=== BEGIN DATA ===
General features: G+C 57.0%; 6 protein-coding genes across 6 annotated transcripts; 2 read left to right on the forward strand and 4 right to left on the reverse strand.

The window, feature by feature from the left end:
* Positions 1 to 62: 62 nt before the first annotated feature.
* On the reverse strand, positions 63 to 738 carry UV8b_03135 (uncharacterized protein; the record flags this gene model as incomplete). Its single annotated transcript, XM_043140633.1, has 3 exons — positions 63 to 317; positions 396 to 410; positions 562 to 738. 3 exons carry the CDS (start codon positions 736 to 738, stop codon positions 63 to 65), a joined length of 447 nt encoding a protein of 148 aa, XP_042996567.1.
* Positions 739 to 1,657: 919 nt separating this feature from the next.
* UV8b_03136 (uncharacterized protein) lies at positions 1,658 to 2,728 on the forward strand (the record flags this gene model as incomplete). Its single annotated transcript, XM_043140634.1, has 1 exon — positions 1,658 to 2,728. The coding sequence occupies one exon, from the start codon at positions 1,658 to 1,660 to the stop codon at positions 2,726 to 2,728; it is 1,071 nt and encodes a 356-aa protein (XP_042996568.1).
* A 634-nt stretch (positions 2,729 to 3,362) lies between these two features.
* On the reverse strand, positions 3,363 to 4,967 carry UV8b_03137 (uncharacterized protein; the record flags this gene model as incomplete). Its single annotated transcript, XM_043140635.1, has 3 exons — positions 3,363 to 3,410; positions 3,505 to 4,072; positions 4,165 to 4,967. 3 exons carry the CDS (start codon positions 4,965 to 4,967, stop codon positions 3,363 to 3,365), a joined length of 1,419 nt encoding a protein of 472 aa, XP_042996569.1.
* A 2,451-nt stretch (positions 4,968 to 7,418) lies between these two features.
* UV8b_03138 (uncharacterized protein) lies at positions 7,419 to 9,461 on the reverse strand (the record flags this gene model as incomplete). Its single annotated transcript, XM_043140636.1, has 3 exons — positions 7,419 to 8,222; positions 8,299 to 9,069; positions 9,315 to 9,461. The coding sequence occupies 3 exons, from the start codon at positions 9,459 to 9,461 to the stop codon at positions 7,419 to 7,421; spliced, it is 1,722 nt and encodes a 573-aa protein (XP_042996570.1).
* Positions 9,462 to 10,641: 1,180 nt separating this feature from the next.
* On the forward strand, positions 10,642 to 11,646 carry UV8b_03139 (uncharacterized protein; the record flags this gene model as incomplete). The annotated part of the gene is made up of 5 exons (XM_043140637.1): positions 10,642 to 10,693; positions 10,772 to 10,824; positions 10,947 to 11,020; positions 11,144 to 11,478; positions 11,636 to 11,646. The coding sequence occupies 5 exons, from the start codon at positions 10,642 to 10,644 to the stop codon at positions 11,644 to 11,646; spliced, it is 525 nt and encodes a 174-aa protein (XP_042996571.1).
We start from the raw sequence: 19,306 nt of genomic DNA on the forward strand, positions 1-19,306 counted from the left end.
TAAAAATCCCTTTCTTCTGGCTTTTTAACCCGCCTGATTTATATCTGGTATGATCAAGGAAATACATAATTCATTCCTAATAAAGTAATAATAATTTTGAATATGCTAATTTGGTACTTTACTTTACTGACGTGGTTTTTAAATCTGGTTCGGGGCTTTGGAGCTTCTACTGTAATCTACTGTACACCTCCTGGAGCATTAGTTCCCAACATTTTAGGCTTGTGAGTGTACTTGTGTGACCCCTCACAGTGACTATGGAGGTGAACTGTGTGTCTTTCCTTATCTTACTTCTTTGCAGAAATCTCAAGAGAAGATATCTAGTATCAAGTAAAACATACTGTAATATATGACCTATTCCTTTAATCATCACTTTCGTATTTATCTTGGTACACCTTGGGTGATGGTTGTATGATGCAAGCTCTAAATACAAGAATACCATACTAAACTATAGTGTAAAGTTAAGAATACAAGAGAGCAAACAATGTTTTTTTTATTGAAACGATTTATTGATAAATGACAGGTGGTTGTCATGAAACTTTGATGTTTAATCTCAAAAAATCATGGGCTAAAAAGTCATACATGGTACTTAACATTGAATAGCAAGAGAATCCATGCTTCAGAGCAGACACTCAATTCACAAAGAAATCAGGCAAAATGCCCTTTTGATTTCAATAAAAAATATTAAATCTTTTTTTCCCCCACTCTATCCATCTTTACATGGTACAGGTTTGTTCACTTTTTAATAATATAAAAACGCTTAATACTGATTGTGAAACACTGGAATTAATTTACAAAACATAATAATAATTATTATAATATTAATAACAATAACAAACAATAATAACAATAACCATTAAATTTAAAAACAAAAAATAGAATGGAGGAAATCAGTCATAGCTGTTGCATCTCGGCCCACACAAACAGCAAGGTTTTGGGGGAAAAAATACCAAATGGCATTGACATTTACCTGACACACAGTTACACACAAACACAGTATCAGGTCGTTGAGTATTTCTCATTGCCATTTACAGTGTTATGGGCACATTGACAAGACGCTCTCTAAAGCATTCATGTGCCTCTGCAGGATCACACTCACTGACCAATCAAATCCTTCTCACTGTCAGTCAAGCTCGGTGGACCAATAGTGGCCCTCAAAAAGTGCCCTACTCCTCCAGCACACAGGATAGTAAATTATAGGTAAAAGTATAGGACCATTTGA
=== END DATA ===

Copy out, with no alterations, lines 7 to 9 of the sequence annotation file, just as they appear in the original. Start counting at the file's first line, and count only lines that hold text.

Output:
* A 634-nt stretch (positions 2,729 to 3,362) lies between these two features.
* On the reverse strand, positions 3,363 to 4,967 carry UV8b_03137 (uncharacterized protein; the record flags this gene model as incomplete). Its single annotated transcript, XM_043140635.1, has 3 exons — positions 3,363 to 3,410; positions 3,505 to 4,072; positions 4,165 to 4,967. 3 exons carry the CDS (start codon positions 4,965 to 4,967, stop codon positions 3,363 to 3,365), a joined length of 1,419 nt encoding a protein of 472 aa, XP_042996569.1.
* A 2,451-nt stretch (positions 4,968 to 7,418) lies between these two features.